Bombs on Syria- Pilgrimage to Tehran

Earlier today YNET News reported that the incident in which Israeli planes reportedly invaded Syrian airspace was actually an attack on Iranian weapons transferred to Syria.

Israel Matzav believes the IAF may have destroyed a Syrian chemical weapons factory.

Meanwhile, Barry Rubin director of the Global Research in International Affairs (GLORIA) Center reveals a meeting held in Tehran recently between Hamas, Fatah and Iranian officials that was not widely reported in the news:

Pilgrimage to Tehran
By Barry Rubin

The big picture can be found in the little details. Here’s a great example. Iran recently held a summit meeting bringing together Palestinian leaders. Hamas was there, of course, and Islamic Jihad, too. No surprise that. But there was someone else participating in the gathering: Farouq Qaddumi (pictured).

Qaddumi is a veteran Fatah and PLO bureaucrat who now heads the former group. He is one of three men—the other two were Yasir Arafat and Mahmoud Abbas—who represented Fatah on the PLO Executive Committee. He has never accepted even the 1993 Oslo agreement. In most ways, he is more representative of Fatah leadership than the Palestinian Authority’s relatively moderate two heads, Mahmoud Abbas and Salam Fayyad.

What was Qaddumi doing in Tehran? Well, he has long been an ally of Syria which is Tehran’s closest ally. But there is something else going on here which is of historic importance and which shows the difference between reality and what is said in the Western media or governments. Not Egypt, not Saudi Arabia but Iran is now the mediator between Hamas and Fatah.

The Egyptians spent a lot of time negotiating with the two groups but never pushed very hard or achieved anything. The Saudis thought they had ensured cooperation with the recent Mecca agreement. But Hamas, another ally of Iran, used the deal to seize full power in the Gaza Strip and kick out Fatah altogether (See Here).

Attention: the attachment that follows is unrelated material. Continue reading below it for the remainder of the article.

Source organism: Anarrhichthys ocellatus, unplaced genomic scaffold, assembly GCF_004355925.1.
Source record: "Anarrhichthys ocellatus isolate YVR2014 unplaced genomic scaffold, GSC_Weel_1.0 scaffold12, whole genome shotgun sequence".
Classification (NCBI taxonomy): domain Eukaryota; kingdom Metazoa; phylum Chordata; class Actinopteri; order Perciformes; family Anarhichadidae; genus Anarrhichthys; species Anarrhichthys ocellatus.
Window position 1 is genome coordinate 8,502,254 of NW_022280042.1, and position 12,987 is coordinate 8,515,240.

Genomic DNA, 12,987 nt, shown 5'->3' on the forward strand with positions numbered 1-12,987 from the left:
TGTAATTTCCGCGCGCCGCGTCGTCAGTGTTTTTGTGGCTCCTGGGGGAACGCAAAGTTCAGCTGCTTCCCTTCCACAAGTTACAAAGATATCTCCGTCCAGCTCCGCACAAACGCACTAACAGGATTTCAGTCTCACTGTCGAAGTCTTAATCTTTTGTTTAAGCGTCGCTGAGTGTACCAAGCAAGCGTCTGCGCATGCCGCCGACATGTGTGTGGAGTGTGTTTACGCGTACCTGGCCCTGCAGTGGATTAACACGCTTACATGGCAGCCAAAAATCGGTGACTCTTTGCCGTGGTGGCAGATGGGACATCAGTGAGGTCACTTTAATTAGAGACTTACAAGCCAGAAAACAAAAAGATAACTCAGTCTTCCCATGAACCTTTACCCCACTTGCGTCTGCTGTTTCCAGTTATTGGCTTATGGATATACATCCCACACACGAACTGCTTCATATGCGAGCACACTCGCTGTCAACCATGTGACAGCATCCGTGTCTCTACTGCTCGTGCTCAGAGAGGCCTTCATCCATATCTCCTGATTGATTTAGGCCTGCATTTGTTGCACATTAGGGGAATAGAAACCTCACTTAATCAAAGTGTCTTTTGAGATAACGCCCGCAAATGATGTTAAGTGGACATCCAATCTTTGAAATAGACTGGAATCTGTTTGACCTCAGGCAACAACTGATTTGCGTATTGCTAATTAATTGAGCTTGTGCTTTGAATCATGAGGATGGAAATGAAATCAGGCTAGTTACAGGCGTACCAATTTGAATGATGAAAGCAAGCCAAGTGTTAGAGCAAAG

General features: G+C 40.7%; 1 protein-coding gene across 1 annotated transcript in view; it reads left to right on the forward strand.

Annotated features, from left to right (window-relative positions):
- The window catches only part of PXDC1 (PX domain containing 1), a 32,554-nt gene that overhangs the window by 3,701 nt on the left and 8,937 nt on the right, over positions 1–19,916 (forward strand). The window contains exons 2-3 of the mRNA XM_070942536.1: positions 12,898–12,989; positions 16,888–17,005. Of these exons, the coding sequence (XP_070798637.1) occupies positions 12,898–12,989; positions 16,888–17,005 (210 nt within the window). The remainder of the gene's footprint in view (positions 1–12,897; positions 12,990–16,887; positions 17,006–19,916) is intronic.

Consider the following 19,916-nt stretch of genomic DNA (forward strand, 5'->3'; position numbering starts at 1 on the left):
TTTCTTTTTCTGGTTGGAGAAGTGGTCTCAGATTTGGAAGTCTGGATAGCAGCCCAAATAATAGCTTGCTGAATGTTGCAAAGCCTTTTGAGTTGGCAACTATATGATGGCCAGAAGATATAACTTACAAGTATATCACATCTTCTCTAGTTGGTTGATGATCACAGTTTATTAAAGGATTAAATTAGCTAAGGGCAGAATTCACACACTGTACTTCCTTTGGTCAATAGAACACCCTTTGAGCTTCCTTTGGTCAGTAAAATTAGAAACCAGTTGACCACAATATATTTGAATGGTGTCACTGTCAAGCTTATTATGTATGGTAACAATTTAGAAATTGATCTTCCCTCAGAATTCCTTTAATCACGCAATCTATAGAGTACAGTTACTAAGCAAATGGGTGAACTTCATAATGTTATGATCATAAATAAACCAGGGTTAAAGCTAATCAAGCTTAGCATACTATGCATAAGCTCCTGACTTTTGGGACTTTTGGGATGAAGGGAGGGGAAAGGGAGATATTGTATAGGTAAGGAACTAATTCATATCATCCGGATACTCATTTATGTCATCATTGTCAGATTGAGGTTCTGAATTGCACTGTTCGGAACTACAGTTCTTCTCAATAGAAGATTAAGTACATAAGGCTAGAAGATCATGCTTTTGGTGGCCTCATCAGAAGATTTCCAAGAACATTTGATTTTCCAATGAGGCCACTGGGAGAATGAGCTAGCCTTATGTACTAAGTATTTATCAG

So it makes perfect sense for Palestinian leaders to see Iran holding the cards. If anyone is going to persuade Hamas to make up with Fatah it would be Tehran, the Islamist group’s sponsor. Of course, Iran is not going to do it but it can play games with Fatah, perhaps find Fatah people who, in exchange for power and money, might accept second place as a junior Palestinian partner of Hamas and Tehran.

Perhaps you thought the United States is now Fatah’s sponsor and good buddy. Well, Fatah is an equal-opportunity embezzler. Again, let me make clear my support for a strategy of talking with Fatah and helping it survive in the West Bank in exchange for its clamping down on terrorism and incitement. Fatah is preferable to Hamas. But a strong dose of cynicism and some tough bargaining is needed in this policy, which has been adopted by the United States, Israel, and (with a bit more ambiguity, yearning for the chance to appease Hamas) Europe.

As so often happens, however, the debate jumps out of one fire and into another…

Read the rest at GLORIA Center.

Barry Rubin is director of the Global Research in International Affairs (GLORIA) Center and editor of the Middle East Review of International Affairs (GLORIA) Center His latest books are The Truth About Syria (Palgrave-Macmillan) and The Long War for Freedom: The Arab Struggle for Democracy in the Middle East (Wiley).

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